The community surrounding Temple Beth Shalom in Sun City joined together Thursday evening to honor 11 people killed in a Jewish synagogue in Pittsburgh last Saturday.
Temple Beth Shalom’s Rabbi Sheldon Moss said the temple, located on 101st Avenue a few blocks south of Grand Avenue, wanted to host a remembrance event for people in the northwest Valley who might not have been able to travel to other parts of the Phoenix area for similar events.
About 100 people gathered in a parking lot in front of Temple Beth Shalom where candles and prayer sheets as well as a copy of short biographies about the 11 people who lost their lives were passed out to those in attendance.
Vigil goers not only heard from the Jewish temple’s leaders, but representatives of other faiths from the area who offered their support.
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During the vigil, candles were lit and the flame passed on to others holding candles.
Prayers were read in English and in Hebrew by those in attendance. At the end, vigil leaders offered a summary of who each of the 11 victims were in the Pittsburgh attack,
“When these kinds of things happen, you just feel so alone and frightened, and the only solace is other people and how much they really do care,” Moss said.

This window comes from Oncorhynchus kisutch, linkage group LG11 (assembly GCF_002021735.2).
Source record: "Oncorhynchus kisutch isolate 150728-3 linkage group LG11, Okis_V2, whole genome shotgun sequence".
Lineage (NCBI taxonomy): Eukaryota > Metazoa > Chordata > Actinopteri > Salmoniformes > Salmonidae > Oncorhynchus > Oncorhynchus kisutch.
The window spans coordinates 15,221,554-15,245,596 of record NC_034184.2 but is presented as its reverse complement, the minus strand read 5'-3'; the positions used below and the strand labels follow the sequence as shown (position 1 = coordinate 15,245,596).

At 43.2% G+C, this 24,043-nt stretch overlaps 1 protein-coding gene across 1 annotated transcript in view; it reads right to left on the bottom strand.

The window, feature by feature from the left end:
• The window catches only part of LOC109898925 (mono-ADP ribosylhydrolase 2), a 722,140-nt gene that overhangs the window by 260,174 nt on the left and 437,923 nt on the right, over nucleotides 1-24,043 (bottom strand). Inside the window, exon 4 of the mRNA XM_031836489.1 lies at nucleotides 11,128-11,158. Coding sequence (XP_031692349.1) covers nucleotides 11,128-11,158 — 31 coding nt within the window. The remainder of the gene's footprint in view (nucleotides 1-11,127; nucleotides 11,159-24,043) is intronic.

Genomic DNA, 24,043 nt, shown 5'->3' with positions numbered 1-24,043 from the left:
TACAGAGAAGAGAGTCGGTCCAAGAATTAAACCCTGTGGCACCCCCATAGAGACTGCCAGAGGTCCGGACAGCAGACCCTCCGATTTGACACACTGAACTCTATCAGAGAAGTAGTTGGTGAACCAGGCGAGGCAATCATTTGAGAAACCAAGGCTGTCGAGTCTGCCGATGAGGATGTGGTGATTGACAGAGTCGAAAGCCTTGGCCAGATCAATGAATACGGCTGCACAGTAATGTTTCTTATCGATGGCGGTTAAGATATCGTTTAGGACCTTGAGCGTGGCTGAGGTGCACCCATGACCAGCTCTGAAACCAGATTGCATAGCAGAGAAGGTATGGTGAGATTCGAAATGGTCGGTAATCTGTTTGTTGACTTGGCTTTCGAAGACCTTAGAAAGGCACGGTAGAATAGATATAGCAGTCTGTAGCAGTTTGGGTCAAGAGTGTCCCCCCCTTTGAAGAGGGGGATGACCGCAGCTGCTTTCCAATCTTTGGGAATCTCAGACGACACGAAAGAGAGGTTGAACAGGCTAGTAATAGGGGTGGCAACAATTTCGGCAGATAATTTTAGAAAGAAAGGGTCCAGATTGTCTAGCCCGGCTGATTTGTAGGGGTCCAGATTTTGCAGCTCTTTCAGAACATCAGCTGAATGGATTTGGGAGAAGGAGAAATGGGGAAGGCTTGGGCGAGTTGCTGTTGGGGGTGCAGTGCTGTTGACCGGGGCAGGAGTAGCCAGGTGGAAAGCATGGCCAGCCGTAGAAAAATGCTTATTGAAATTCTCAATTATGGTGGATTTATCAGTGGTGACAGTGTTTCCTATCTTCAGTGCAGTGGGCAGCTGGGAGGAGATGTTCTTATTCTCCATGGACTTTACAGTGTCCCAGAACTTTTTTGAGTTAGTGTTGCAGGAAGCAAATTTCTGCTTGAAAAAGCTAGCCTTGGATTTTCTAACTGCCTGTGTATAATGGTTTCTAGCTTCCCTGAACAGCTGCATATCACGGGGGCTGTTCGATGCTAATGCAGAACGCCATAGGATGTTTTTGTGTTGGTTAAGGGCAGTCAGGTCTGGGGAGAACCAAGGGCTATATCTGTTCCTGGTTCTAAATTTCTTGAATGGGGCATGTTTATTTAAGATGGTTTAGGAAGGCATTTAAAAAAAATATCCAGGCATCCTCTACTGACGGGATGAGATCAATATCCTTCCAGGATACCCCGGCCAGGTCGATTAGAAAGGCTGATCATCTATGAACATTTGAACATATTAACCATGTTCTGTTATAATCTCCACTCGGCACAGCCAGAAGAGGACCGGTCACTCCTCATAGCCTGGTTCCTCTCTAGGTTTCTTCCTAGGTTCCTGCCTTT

The temple community has come together in response to an act of hate before.
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On Dec. 24, 2016, which was the first night of Hanukkah, the temple’s menorah and Holocaust survivor memorial were vandalized.
Since that attack, an armed guard has been positioned at the temple’s entrance when services and other events are being held. President Donald Trump referred to having “protection” inside Tree of Life Synagogue in Pittsburgh in remarks he made after last week’s attack.
But a Temple Beth Shalom official lamented the need for such a presence.
“I think it’s sad we need to do this. I think it’s sad we have to come to religious services and see an armed guard outside,” said Tammy Stojanovski, president for Temple Beth Shalom. “But I am also not willing to take the risk of our congregants getting hurt.”
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Congregants who attend the temple say they view the armed guard as more of a presence and believe if someone wanted to bring about harm, they would find a way.